Menu

Children's books

A tradition worth keeping

How long does it take for tradition to take hold? I'm not sure there's an easy answer but a fairly recent program seems to have caught on and I hope becomes a tradition that lasts for generations.

What's on your list?

It's holiday gift giving time. I made my shopping easier this year as I decided just about everyone on my list will get lasting gifts — books, of course!

What's baby or toddlerhood without Mother Goose rhymes? So the youngest children will receive one of my favorite, most accessible collections: My Very First Mother Goose (Candlewick) selected by Iona Opie, illustrated by Rosemary Wells.

Don't forget the book on the bed!

This is our family’s fourth year for "a book on every bed," and it's one part of my shopping that I really look forward to!

Making a list? Check these twice!

If you're like me, you're scurrying around looking for the perfect gift for a child in your life. Below are some helpful gift suggestion lists I've come across. Maybe you'll find just what you were looking for!

A treasure trove of resources from Jen Robinson's Growing Bookworms Newsletter. Be sure to look through the links she shared on Twitter. Lots and lots of book suggestions!

A wide divide

Have you ever thought of how the digital world influences us — and by extension, our children?

A number of recent articles made me rethink access, about the use and popularity of digital books by young readers (and their parents), and about what and how is presented in them in both mediums.

The power of books and text sets

We've all read books whose plot or main character stay with us for a long time. With kids, books can be a great and subtle way to illustrate personality traits we may want to engender. Collections of books with similar themes (sometimes called "text sets") give teachers and parents a way to focus on a theme but do so in such a way that you're not beating your kid over the head with the same message over and over again.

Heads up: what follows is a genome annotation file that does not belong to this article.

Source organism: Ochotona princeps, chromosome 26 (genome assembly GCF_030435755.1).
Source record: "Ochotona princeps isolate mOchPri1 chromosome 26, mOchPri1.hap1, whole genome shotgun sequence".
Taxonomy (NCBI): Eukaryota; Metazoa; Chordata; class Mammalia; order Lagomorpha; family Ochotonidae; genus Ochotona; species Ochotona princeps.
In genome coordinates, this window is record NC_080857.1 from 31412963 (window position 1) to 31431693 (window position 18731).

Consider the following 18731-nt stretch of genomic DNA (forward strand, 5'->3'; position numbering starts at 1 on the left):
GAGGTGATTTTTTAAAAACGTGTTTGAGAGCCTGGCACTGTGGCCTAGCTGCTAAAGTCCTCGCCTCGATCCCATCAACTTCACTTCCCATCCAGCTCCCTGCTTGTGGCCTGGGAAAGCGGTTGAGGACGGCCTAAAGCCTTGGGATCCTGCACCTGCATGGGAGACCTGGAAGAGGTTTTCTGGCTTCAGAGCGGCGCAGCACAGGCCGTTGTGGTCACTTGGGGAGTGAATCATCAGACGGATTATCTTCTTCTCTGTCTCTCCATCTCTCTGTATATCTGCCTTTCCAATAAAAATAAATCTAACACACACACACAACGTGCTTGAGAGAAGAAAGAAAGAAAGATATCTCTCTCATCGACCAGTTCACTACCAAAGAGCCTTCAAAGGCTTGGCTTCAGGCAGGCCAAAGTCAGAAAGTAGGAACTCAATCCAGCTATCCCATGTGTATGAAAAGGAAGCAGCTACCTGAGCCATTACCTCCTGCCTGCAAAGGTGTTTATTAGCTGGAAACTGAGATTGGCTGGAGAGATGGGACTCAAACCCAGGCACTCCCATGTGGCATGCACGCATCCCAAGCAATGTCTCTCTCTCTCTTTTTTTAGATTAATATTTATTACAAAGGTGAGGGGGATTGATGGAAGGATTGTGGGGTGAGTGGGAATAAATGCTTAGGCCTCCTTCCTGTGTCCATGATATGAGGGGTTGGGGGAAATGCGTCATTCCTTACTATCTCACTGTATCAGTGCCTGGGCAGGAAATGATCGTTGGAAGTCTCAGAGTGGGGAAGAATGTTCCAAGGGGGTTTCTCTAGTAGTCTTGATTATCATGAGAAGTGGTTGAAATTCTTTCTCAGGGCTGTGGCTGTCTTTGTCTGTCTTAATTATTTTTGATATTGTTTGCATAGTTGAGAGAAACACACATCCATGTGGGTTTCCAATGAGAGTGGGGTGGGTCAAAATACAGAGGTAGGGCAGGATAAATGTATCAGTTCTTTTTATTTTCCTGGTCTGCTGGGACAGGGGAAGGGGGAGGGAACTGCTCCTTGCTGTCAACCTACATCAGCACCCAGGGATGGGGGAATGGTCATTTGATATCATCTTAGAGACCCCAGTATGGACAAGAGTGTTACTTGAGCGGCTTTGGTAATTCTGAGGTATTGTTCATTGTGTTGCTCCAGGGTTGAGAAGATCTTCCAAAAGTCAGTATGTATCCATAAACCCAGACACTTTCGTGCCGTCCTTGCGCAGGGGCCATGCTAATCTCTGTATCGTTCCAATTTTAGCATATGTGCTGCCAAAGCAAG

A boy, a birthday, and a fresh take on a bunny book

Books always make terrific gifts, but it's possible that kids don't always like the books adults think are charming.

A recent book brings that point home with laugh out loud humor. Plus a book that makes even experienced readers check twice to make sure that it has been untouched by an aspiring child-artist.

I have read, reread, guffawed, and shared with lots of friends — experienced and inexperienced readers — one such book.

Board books: Three a day keeps the reading specialist away

That's essentially what I write in every card as I hand over a stack of board books to expectant mom friends: "Three a day keeps the reading specialist away." After a chuckle and a roll of the eyes, my Mom-to-be friends add our tried and true board book titles to the pile of baby gifts and toys. But I'm happy, knowing that those board books will be loved and chewed on for years to come.

Why field trips are worth the effort

Taking a group of children for an outing can be rough — perhaps more so for adults than for the young people. After all, it's up to parents and teachers to keep track of their charges, worry about transportation, safety, snacks, and more. So why bother?

Because field trips make a difference. There's research that supports field trips to art museums, aka "culturally enriching" activities, has a significant and positive impact on students. In my experience, almost all family or class outings can make a positive impact.

Celebrations fit for a new school year

Labor Day marks the unofficial end of summer after which schools are in full swing again. Various September celebrations are ideal complements to school, community and home activities.

In 1965, September 8 was declared International Literacy Day (ILD) by UNESCO. This year, ILD was marked by presentations and discussions (on the Monday after the official ILD) featuring among others, Alma Powell representing America's Promise Alliance and Maureen McLaughlin, President of the International Reading Association.

Pages

"I used to walk to school with my nose buried in a book." — Coolio